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Vuvuzelas: Tell ESPN If You Want to Hear Them or Not

 Vuvuzelas: Tell ESPN If You Want to Hear Them or Not

So far during this 2010 World Cup tournament, the talking points have been more off the field than on it. While the players from the 32 teams have failed to sparkle thus far, most of the talk seems to be focused on the vuvuzelas – whether they should be banned or not, and how Host Broadcasting Services and other broadcasters have added an audio filter to suppress the noise from horn-blowing fans.

According to an ESPN spokesperson quoted in USA Today, “We do mix the audio for World Cup matches, just like we do for other events ESPN covers (NASCAR races, football games, etc). Our goal is to find the right balance of natural sound with the calls of our commentators. We do put a premium on the natural sound because it helps tell the story of the event for viewers at home. We have not asked FIFA to ban vuvuzelas. We believe they are part of the experience and the flavor of soccer in South Africa.”

The spokesperson added that ESPN has gotten some viewer feedback on the topic “but not an overwhelming amount of criticism.”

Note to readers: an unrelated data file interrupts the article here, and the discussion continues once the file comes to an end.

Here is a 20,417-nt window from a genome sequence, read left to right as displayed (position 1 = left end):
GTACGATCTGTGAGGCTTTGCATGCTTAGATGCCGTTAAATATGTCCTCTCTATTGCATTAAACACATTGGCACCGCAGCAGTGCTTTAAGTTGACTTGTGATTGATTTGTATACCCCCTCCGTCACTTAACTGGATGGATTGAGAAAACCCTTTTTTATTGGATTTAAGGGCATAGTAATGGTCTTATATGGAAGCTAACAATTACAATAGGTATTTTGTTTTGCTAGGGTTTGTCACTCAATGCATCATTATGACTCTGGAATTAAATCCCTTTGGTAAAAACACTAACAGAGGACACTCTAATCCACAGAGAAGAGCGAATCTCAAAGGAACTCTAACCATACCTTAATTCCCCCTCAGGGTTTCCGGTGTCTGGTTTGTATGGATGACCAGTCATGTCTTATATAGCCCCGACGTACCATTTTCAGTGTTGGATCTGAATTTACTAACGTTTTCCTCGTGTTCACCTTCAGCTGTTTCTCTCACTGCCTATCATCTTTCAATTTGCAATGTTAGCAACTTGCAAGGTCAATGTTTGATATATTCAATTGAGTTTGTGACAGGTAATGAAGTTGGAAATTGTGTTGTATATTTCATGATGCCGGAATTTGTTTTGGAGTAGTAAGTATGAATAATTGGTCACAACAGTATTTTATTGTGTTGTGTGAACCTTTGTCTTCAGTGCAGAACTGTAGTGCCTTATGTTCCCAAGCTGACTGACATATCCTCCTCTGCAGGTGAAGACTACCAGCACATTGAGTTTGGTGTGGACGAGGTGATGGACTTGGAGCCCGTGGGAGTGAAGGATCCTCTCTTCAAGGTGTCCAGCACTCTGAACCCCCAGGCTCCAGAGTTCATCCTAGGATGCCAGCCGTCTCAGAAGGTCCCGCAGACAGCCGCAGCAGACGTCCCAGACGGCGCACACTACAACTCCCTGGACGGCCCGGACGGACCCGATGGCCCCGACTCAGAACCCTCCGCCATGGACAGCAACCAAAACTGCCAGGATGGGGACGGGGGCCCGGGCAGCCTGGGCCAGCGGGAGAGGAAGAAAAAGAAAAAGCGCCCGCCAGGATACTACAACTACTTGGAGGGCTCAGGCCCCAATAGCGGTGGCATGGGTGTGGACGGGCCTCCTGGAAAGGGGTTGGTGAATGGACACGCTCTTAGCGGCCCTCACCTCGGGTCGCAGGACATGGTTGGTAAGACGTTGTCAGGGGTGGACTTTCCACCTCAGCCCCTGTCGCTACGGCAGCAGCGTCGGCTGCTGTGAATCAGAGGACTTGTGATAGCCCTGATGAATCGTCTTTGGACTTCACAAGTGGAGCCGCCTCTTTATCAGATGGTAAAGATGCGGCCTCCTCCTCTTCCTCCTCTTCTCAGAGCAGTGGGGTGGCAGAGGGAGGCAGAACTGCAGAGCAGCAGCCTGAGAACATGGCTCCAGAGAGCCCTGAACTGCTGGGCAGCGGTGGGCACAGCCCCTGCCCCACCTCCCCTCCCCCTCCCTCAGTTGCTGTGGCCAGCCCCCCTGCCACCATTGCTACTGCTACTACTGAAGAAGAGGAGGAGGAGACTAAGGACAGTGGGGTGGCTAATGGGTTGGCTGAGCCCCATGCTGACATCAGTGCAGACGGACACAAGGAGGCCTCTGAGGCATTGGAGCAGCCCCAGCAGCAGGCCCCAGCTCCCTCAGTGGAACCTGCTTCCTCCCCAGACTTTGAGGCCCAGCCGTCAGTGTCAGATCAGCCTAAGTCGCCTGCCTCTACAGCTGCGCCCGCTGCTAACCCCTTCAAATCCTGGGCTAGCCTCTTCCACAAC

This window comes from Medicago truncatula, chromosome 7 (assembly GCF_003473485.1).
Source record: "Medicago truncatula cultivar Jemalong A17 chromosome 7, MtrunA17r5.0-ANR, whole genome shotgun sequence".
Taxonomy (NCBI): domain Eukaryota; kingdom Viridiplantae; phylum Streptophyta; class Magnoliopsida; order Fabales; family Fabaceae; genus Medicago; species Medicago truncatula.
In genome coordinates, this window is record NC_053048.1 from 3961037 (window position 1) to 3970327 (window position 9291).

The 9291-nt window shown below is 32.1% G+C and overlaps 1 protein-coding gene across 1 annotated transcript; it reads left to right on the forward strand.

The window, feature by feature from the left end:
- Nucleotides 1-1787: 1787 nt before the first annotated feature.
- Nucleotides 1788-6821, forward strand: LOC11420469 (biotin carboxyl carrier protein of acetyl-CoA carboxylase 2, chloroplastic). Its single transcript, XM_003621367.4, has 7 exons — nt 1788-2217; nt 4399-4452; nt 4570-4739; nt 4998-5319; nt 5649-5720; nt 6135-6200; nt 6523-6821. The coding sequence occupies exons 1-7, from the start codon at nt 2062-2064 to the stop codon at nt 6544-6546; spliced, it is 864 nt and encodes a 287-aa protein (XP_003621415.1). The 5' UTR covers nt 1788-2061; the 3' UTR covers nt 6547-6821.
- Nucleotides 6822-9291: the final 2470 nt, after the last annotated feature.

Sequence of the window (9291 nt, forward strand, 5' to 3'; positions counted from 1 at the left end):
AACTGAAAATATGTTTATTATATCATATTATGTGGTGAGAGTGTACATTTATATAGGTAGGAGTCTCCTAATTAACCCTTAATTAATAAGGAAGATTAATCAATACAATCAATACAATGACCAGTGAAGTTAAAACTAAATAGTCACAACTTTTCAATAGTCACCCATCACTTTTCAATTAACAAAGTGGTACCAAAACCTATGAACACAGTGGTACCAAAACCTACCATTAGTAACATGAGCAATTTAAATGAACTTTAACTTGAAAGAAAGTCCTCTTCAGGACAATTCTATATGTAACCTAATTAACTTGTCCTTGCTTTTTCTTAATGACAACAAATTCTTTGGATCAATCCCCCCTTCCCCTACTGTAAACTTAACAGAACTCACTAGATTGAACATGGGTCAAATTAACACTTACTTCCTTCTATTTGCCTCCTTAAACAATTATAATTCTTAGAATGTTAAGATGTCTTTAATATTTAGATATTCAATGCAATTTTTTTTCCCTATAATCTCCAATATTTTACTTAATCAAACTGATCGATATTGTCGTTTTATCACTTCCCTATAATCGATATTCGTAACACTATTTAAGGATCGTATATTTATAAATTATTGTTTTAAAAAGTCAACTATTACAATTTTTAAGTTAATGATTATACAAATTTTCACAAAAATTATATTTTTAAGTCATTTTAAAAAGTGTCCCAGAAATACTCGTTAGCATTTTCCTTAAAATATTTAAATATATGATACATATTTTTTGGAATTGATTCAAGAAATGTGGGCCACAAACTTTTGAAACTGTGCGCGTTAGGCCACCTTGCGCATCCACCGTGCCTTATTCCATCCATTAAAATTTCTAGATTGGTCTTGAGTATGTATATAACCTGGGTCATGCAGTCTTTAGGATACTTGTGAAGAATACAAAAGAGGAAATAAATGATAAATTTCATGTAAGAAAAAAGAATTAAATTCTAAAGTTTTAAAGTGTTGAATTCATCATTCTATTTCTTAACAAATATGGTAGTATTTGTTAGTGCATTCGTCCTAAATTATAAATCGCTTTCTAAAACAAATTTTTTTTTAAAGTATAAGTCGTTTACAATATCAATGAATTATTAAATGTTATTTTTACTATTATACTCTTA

That’s probably because most TV viewers don’t know where to send their feedback about the vuvuzelas and how they’re helping or ruining the viewing experience. So, no matter what side of the vuvuzela debate you stand on, I encourage you to share your feedback with ESPN by completing the ESPN online contact form.

If you care about the vuvuzelas or if you hate them, make your voice heard by contacting ESPN today.


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About Christopher Harris

Founder and publisher of World Soccer Talk, Christopher Harris is the managing editor of the site. He has been interviewed by The New York Times, The Guardian and several other publications. Plus he has made appearances on NPR, BBC World, CBC, BBC Five Live, talkSPORT and beIN SPORT. Harris, who has lived in Florida since 1984, has supported Swansea City since 1979. He's also an expert on soccer in South Florida, and got engaged during half-time of a MLS game. Harris launched EPL Talk in 2005, which was rebranded as World Soccer Talk in 2013.
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